The new Ameo Cup racecar for VW’s one-make cup series has some very tempting specs, and marks the continuing evolution of India’s best touring car around.
Just looking at the specifications of the soon-to-be-unleashed-in-anger Ameo Cup racecar by Volkswagen Motorsport India are enough to tell that this is no minor upgrade. And that’s before you realize that this car is likely to be more nimble than the outgoing Vento Cup machine.
And just look at how far things have come for VW’s efforts to create a single-make cup series with the purpose of brand-building and technology showcase.
Sure, the Polo Cup was originally supposed to be a springboard for Indian racers to make it to VW supported cup series and then onwards in Europe. But it soon became clear that coming from India was too much of a disadvantage for most unless you are experienced to the year-round professional approach to racing in Europe.
Still, that clearly has not stopped VW from pushing itself as far as the race car itself and the technology goes. For those who can afford the season budget and damage deposits, the prospect of racing in the Ameo Cup is a tempting one indeed.
Speaking to VW Motorsport India head Sirish Vissa, it was revealed that the Ameo Cup car’s development was done in a step-by-step process that started with parts from the new car being put into the Vento Cup car before eventually moving along to putting together an entirely new race car.
The car shares its body with the road version of the Ameo while it borrows the engine from the GTI. It comes with a turbocharged in-line 4-cylinder engine that displaces 1798cc and produces 202bhp and 320Nm.
Vissa revealed that the engine was actually capable of a lot more, however. “If we wanted to we could fit in bigger turbos and push the power past 300bhp,” Vissa told autoX. “However, we are also looking for a certain amount of reliability for the car as we will have to complete many races with the same parts so as to try and keep the costs in control.”
This engine is mated to a 6-speed sequential gearbox with steering-mounted paddle shifters. The ECU (Engine Control Unit) is completely new and has been independently calibrated and mapped to suit the new engine and the gearbox control system. The Ameo Cup race car is running a whole new suspension setup along with tyres that have been specifically developed for this car.
It shares its wheelbase with the Polo and is shorter than the Vento Cup race car. Various components of the Ameo Cup Car such as the fire extinguisher, battery, and the windshield washer tank have been reorganised to evenly distribute the weight of the chassis and achieve the progressive handling that its predecessor offered through a longer wheelbase. The new race car has different springs at the front and the rear along with torsional beam axle at the rear. This has helped the car keep positive characteristics of the Vento Cup race car alongside the very dynamic and responsive nature of Ameo Cup car’s shorter wheelbase. The valving of the KW dampers has also been developed to suit the new MRF tyres along with the new 17” wheels which are lighter than the ones used previously.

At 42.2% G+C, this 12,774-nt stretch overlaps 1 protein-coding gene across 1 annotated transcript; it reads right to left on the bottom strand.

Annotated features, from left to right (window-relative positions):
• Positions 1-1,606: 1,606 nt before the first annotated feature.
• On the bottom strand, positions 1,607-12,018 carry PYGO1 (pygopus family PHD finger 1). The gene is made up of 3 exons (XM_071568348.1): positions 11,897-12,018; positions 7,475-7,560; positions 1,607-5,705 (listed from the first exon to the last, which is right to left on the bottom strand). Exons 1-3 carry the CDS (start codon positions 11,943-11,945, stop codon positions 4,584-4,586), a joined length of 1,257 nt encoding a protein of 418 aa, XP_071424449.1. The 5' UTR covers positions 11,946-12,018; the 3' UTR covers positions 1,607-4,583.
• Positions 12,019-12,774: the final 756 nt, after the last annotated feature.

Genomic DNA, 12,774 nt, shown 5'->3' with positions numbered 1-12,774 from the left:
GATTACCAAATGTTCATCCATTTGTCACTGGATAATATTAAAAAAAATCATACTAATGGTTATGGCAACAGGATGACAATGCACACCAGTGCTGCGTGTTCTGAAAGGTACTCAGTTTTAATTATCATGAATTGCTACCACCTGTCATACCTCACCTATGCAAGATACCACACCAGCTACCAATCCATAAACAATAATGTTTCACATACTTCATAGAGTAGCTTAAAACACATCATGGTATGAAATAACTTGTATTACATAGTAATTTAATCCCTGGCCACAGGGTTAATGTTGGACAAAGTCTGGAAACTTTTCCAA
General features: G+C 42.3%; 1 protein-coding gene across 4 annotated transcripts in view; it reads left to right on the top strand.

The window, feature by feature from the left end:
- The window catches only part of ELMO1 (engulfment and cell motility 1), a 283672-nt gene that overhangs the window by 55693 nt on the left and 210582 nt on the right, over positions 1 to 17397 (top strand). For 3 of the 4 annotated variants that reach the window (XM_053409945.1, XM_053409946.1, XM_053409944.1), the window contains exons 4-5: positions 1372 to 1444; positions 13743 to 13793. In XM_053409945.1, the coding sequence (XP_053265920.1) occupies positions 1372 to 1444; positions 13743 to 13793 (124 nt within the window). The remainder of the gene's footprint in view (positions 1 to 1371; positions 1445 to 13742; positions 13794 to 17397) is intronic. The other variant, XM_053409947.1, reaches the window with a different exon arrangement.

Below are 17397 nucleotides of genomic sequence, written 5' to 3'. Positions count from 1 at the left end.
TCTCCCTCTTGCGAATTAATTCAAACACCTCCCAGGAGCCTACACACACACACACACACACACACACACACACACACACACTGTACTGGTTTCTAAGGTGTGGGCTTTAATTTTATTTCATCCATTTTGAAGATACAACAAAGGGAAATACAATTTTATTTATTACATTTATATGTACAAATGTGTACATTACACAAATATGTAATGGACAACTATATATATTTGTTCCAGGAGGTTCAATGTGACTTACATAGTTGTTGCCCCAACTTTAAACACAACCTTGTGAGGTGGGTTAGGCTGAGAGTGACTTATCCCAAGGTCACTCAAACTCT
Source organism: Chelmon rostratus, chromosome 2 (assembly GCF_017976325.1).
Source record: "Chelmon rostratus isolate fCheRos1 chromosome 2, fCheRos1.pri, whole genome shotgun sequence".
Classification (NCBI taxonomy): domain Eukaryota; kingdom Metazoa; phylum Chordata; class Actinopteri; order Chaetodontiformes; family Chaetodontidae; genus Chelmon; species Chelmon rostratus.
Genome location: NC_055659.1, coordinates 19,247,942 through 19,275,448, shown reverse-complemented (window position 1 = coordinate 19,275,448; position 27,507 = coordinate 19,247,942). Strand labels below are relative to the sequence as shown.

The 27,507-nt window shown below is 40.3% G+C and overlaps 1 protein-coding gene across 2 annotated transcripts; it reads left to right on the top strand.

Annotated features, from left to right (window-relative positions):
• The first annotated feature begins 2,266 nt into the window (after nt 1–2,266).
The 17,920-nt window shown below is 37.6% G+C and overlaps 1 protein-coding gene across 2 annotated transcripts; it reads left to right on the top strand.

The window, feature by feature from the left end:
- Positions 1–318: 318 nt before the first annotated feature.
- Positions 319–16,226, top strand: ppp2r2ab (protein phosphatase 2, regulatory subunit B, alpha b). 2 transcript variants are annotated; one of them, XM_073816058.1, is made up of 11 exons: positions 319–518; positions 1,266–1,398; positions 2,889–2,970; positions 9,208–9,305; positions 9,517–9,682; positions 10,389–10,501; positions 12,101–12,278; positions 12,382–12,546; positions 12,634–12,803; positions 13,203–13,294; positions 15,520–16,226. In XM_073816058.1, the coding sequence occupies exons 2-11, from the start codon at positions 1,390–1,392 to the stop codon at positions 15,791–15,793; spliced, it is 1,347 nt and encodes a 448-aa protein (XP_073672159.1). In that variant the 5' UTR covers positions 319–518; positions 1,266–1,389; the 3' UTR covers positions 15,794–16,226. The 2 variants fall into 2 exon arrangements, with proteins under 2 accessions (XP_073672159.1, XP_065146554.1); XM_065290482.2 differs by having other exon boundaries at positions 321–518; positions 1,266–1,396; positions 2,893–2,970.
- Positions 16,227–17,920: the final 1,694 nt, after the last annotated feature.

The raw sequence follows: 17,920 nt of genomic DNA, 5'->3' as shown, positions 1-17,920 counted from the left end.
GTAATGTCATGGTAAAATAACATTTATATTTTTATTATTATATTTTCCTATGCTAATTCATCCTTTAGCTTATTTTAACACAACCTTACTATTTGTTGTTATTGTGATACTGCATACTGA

The EA888 1.8 TSI engine on the Ameo Cup race car is the same as the one that powers the Volkswagen GTI but has been tuned to deliver an improved torque curve suited to the race track. MoTeC engine management system has been used to develop the engine in-house which is supported by a new light weight flywheel and clutch from Sachs Race Engineering. This package has been specifically designed for this car.
A 6-speed sequential gearbox from 3MO has also been developed to match the high torque output of the engine. This is a change from the 6 speed DSG used previously. An electro-magnetic actuator has been used in the new race car for quick gear changes. This actuator also comes with the added safety to keep the driver from accidentally changing down extra gears.
The Ameo Cup race car gets new racing brake pads with a better and progressive bite. The car will be running 334 mm ventilated discs at front while 232 mm discs at the rear.
For the first time, VW has built the car to manage the mapping and calibration of the engine, gearbox and shift actuator with the MoTeC M142 engine control unit (ECU). The ECU is paired with MoTeC C125 colour dash display and data logger which is capable of logging 120 MB and is also equipped with programmable shift lights. The Ameo Cup race car, unlike its predecessor lacks a fuse box and instead is fitted with MoTeC PDM 30 which carries out the power distribution on the new race machine and acts as a combination of the fuse box and body control module (BCM).
The Ameo Cup race car features a weld-in roll cage which is designed to optimize and enhance the safety of the driver along with chassis torsional rigidity. The roll cage extends from the front strut mounting tower to the rear damper mounts and is designed to the latest FIA specifications. The car is also equipped with seats and seatbelts from OMP racing while the fire suppression is handled by FIA approved SPA on-board extinguisher. The extinguisher and the main electrical cut-off are accessible from the inside as well as the outside of the car.
Now the only question is, when will we get to get our hands on one before the lucky racers get to play with it for an entire season?